Want to see more letterpress action?
Check out this press check from our recent project with Igloo here.
Some businesses have less flexible budgets, need card orders fulfilled quickly, but still want a quality paper and printing process. Never fear – there is a solution. Out of all the internet based business card sources we definitely prefer working with the fine folks over at Moo. With a seemingly endless array of paper choices, printing options and supplemental products Moo has quickly established itself as the go to partner for design savvy entrepreneurs. Moo offers standard business cards, luxe premium business cards, stickers, post cards (standard and luxe paper), minicards, greeting cards, gift cards, and some are even NFC compatible.
One great feature of Moo business cards is their multiple design print feature. You can print up to 50 different designs on the back of your card in a single order. The creative possibilities with this are endless. From coupon codes to showing off your company’s work you don’t have to think long before you can come up with a handful of clever uses for this great Moo feature.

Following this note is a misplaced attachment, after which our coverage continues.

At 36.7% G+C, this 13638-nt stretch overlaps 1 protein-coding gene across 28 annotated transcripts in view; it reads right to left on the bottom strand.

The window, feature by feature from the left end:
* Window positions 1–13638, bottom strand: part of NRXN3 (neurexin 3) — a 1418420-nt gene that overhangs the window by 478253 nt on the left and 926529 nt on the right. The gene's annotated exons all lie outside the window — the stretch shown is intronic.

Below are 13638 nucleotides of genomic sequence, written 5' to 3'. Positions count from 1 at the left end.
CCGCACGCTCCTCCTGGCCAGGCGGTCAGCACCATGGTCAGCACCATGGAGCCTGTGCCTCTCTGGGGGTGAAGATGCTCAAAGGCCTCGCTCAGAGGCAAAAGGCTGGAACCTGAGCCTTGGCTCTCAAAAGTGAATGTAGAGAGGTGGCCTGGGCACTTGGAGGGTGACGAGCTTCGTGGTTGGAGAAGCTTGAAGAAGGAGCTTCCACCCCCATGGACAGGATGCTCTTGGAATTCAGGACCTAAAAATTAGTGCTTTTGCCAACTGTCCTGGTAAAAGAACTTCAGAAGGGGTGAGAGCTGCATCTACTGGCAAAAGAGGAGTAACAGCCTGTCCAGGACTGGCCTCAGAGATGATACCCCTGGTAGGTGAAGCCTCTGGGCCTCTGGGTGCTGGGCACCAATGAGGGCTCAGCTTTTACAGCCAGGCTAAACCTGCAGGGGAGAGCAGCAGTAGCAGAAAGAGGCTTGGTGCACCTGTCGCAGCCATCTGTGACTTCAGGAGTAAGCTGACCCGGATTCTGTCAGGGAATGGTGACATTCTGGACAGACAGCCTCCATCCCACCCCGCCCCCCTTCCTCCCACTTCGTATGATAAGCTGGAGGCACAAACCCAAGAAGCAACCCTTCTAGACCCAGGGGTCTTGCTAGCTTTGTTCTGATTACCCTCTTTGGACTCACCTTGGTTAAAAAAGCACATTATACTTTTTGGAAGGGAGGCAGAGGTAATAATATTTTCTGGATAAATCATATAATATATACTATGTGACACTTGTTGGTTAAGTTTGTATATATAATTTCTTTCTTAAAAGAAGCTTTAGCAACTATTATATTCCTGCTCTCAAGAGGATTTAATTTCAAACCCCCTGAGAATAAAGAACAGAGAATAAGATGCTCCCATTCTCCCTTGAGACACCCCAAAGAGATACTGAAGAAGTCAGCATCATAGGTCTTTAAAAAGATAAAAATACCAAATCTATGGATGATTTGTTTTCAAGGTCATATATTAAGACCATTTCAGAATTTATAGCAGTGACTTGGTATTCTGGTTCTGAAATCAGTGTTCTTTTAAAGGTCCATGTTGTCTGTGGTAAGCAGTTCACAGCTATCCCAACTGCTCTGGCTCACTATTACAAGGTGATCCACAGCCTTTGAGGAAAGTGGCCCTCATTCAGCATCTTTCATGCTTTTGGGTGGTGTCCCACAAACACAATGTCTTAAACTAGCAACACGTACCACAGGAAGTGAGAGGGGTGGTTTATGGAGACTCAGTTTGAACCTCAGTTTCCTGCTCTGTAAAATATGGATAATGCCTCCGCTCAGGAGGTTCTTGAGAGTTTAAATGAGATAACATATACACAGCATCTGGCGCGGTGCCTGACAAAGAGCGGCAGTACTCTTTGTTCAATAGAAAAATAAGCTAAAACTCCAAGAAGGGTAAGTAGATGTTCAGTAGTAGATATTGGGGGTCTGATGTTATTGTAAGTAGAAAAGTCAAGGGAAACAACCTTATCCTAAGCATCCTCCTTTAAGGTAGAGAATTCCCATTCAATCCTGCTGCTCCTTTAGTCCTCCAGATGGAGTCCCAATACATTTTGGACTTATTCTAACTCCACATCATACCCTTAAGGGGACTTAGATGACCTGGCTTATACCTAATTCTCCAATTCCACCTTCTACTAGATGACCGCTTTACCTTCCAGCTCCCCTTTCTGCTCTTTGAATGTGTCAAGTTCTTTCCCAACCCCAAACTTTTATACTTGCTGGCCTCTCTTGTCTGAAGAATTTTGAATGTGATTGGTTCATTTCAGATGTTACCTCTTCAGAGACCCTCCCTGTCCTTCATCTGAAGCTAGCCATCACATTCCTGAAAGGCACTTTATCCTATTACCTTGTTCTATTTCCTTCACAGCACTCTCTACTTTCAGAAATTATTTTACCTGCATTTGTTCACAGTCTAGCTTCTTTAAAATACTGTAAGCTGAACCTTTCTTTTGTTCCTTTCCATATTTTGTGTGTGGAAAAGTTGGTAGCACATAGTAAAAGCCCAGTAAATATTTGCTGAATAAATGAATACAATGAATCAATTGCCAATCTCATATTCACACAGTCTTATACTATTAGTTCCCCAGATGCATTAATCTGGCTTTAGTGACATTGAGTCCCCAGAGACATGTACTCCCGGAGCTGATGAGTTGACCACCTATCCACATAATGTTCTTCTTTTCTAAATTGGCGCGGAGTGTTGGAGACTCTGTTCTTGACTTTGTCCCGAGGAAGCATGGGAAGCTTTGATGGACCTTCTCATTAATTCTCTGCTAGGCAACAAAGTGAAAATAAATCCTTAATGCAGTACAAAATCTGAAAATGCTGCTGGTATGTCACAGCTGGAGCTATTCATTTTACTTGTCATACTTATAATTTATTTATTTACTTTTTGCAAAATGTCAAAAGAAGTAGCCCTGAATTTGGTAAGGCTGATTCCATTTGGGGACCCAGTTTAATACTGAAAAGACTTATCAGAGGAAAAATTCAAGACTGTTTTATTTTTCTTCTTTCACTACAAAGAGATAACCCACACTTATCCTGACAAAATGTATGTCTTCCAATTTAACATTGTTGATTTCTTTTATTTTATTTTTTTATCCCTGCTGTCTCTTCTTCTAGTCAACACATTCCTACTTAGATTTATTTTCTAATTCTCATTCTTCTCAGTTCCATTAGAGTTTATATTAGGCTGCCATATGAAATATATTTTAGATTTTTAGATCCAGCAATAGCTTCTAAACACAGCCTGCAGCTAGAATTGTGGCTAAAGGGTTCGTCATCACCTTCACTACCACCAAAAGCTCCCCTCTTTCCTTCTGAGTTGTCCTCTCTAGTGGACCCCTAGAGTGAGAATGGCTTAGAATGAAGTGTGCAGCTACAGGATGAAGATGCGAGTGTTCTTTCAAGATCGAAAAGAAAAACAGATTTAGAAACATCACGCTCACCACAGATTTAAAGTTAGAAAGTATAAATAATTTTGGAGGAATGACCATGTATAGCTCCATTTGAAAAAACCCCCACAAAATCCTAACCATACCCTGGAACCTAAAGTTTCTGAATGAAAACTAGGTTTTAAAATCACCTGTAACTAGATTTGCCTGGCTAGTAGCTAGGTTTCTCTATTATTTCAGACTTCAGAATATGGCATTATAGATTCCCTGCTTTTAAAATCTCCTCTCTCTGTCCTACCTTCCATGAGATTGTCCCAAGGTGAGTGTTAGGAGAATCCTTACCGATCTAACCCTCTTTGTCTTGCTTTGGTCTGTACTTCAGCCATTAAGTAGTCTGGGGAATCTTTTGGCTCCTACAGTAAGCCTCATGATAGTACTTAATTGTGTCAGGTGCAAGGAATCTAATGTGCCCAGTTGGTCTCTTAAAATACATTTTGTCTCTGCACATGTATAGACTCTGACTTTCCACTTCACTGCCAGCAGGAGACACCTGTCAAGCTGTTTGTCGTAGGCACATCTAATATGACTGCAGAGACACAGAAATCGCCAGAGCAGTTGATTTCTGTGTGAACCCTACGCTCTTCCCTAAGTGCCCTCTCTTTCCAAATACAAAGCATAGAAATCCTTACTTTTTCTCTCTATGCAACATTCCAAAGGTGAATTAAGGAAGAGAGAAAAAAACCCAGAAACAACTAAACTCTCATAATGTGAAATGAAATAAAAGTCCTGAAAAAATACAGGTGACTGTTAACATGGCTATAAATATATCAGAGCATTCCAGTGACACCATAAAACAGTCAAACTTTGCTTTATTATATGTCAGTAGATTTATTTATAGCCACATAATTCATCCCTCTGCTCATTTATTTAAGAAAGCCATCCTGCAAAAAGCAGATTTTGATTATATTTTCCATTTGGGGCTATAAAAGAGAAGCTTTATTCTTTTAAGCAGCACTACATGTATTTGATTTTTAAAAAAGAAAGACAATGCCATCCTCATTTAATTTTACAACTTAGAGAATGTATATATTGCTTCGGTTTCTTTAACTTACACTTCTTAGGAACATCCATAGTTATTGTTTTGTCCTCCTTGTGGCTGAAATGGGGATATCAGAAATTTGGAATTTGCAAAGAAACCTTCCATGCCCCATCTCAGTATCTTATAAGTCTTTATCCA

One final feature of Moo worth highlighting here are their unique business services. If you have 10 or more employees this is a great option to expedite your card orders and reorders. Moo will make it as easy as a snap of the fingers, designs are preserved and all you have to do is edit personal information on each card every time you need a new set - like magic.
No Two Cards Alike
If you’ve start with a great design and a well thought layout for your card and use some of the great printing resources available to business owners these days, you’re bound to end up with a memorable card that’s easily recognizable in a business card lineup. Please share in the comments your current card design or some of your favorite designs from other companies around town. We’d love to see them and share with everyone.
*Photo credit Jaaron Farr